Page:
1992

October – December

A new music prize was launched and it was very exciting to see a band we had been involved with for a few years – either putting them on at The Buzz Club or going to see them live as they morphed into the off the scale euphoric beast that would release ‘Screamadelica’. The winners of the inaugural Mercury Music Prize.

I had been trying to get a band of my own going again through all of 1992. I had a few versions, with different drummers, guitarists and name changes. I was able to organise pub gigs (The Falcon, The Monarch) through my connections at Ultimate Records.

However, we lacked any real musical direction, focus or passion and things would fall apart quite quickly. Too much of my energy was getting spent going out late at the weekends and seeing other people’s bands all the time. I was listening to such a wide variety of music, from techno to indie guitars, that I hadn’t worked out what music I should actually be attempting to make. So I stuck with the same, two guitars, bass and drums formula I had always used. We rehearsed in Acton in West London on Tuesday nights and would drag ourselves over there, shattered from the weekend and work and have a very low level uninspired session as we ploughed through our music.

I realised I needed to sort this out or any chance of my own band getting heard would soon evaporate. A new drummer was invited to join our ranks, Ches (his brother Eds had briefly sat in the drumming stool and left soon after to join newly formed band and Dodgy‘s housemates, The Bluetones). I knew Ches from his band Two Lost Sons who were managed by Andy Winters and who had just split up.

Ches looked great was funny and the best drummer we had had. The music started to get better and with it a determination and creativity to get somewhere.

We called ourselves Poise.

I got my nose pierced at around this time. I caught the bus to Tottenham and went to a girl’s flat – recommended by Kerry who had just started at Ultimate. I hadn’t told Danny I was getting it done and knocked on the door of our flat afterwards with a ‘surprise!’ expression on my face. I didn’t realise that it had bled quite a lot en route home, he was indeed surprised to see his girlfriend on the other side of the door with dried blood over her face. Yay! I had also chosen a ring that looked small in my hand but quite large when actually in place, (where it had to stay for six weeks before I could change it). Tee shirt is a Ralph Lauren Polo, second hand from Rokit in Camden.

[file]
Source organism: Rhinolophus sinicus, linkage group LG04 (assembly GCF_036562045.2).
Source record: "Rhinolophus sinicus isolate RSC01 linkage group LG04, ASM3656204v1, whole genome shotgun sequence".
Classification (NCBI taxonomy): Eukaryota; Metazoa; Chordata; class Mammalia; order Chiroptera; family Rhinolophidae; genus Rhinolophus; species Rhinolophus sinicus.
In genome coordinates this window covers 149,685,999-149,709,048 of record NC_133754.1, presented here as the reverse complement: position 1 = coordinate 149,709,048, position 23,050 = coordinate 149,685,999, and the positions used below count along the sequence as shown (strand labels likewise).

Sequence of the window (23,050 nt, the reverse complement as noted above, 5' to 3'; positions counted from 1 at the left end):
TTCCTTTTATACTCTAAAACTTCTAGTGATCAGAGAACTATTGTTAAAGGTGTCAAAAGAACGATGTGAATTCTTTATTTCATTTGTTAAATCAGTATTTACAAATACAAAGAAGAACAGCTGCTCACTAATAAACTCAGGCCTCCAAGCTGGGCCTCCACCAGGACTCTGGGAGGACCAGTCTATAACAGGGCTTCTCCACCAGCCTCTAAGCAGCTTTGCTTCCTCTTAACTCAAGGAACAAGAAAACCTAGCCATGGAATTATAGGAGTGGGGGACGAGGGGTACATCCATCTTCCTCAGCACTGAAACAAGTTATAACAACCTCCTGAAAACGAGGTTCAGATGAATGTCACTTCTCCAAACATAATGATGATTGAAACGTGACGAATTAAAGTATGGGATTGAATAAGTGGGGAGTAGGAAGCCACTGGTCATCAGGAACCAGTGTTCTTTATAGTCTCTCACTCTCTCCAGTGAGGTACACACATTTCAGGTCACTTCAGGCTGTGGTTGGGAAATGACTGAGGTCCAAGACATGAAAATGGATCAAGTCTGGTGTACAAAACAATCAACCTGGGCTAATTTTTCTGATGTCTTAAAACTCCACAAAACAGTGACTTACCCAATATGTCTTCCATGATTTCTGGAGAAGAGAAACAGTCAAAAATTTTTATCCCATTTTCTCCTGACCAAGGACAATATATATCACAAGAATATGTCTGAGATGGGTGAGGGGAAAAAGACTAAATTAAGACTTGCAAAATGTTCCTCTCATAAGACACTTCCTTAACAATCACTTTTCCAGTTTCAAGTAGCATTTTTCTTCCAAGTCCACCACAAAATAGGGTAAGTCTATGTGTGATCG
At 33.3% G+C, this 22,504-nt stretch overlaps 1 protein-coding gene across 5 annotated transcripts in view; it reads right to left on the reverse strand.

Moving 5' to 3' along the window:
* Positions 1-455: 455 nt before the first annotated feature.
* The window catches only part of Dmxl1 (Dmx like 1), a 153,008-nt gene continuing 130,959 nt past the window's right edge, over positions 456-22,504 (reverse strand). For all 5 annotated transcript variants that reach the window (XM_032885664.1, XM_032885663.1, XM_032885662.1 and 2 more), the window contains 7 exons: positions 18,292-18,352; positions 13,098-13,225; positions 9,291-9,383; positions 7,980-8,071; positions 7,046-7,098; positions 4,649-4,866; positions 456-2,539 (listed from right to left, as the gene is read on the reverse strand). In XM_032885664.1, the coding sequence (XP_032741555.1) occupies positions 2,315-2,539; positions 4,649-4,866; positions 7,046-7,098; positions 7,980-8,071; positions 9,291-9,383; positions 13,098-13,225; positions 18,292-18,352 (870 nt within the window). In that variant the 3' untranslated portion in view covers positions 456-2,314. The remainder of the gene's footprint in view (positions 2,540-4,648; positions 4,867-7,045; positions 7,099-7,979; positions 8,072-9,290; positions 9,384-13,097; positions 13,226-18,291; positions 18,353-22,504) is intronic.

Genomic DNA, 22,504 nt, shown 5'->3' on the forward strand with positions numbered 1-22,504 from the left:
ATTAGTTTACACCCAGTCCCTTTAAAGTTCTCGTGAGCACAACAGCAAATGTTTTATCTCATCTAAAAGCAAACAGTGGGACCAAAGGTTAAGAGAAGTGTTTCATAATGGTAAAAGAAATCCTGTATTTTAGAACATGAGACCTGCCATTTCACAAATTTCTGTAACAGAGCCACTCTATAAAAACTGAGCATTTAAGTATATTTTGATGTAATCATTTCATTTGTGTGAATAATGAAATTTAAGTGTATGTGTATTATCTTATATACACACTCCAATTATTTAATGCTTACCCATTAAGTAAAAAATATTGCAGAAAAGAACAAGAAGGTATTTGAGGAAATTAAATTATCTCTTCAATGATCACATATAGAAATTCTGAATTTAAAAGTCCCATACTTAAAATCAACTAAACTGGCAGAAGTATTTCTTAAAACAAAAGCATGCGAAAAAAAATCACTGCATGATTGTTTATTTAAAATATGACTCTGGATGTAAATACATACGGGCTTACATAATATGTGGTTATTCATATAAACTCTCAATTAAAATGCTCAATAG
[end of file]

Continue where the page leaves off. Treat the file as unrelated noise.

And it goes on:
A studio had opened in Shoreditch the year before and I was hearing great things about it. Toe Rag used only analogue equipment and was run by Liam Watson who, like studio engineers in the ’60s, wore a white lab coat when working. (The White Stripes would later record ‘Elephant’ there. Loads of great bands ended up working with Liam at Toe Rag – which moved to Hackney not long after our session).

We recorded a demo on Liam’s wonderful eight track. The results were exciting, three new songs, ‘Rainbow Days’, ‘Man At The Back’ and ‘Funnel’. I sent the demo round to various labels and started to get ‘phone calls from a few record companies, saying they liked the demo and wanted to see us play live. This was the first time I was getting slightly raised eyebrows from Maurice and Andy – quite rightly too – that I was getting calls at work about my own band along with those I was employed to get noticed.

The Belltower‘s album, ‘Popdropper’ (Toppcd 002) was released and earning some fine reviews.

To get albums in the monthlies – Select, Vox, Q etc – promo copies had to be sent months in advance. For the weeklies; ‘N.M.E.‘ and ‘Melody Maker‘, about a month. I had bits of paper with release and postage dates covering my desk. In between trips to the various music press offices, I’d be trying to contact journalists on the ‘phone. (E mails were not yet in common use.) If you could get hold of someone’s home number, that was excellent, but usually, messages were left and calls not returned.

Lists of names and publications, either freshly written or scruffy and covered in biro, were stuck all over my computer and surrounding area. You knew upfront if shows were getting reviewed in the nationals and it was my job to either get the journalist there – particularly if out of town, (or later International) – or meet them at the venue. Buy them a few beers, chat amiably, try not to push too hard and really hope they are enjoying the band!